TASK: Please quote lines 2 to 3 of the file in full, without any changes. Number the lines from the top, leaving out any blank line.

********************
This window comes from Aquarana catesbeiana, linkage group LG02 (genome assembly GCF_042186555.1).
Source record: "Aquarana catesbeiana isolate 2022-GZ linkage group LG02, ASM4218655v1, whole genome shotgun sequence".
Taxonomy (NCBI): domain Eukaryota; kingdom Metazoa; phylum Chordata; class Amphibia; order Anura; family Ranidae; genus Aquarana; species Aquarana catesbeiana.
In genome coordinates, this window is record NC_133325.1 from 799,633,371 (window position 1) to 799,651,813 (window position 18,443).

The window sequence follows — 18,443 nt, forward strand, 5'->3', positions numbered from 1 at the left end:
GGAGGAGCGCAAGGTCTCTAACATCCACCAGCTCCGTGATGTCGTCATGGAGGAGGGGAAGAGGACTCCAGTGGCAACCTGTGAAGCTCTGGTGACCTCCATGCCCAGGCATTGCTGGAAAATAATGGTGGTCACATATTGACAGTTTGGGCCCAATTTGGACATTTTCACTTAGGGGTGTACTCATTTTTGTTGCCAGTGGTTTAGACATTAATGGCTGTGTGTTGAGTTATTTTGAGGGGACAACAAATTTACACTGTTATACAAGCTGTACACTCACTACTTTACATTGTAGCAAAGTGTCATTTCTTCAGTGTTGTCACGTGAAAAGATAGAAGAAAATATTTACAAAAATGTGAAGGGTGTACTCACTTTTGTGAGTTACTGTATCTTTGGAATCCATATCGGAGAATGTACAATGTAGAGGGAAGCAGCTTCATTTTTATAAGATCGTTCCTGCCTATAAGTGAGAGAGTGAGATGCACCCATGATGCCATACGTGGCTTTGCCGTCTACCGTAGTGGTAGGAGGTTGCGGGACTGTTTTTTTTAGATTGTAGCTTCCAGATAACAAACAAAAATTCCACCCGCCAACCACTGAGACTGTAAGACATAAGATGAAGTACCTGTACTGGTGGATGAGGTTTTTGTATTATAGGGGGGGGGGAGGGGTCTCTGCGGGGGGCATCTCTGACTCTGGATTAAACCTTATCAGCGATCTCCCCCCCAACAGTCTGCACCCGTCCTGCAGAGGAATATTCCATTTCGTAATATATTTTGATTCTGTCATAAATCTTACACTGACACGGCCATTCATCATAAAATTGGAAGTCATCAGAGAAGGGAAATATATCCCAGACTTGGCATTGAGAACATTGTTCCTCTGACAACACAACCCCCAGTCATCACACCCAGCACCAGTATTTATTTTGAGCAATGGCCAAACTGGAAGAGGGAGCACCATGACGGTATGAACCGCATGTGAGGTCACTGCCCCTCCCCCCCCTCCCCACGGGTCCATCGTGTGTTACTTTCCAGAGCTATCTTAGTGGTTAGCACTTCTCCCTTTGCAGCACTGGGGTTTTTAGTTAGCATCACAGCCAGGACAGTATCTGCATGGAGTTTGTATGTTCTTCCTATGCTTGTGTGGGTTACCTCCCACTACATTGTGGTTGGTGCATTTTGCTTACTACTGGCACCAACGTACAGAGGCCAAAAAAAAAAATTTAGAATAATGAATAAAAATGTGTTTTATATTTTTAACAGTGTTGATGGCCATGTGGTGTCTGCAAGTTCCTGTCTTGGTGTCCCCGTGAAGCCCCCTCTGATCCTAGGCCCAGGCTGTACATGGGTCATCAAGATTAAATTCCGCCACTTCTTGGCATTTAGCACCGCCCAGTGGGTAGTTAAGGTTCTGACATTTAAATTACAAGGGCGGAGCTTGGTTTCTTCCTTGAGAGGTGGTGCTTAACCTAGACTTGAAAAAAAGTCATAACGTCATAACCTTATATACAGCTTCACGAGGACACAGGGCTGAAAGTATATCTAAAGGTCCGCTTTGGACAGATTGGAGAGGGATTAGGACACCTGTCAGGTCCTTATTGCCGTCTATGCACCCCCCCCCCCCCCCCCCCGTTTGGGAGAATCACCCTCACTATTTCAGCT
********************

Source record: "Aquarana catesbeiana isolate 2022-GZ linkage group LG02, ASM4218655v1, whole genome shotgun sequence".
Taxonomy (NCBI): domain Eukaryota; kingdom Metazoa; phylum Chordata; class Amphibia; order Anura; family Ranidae; genus Aquarana; species Aquarana catesbeiana.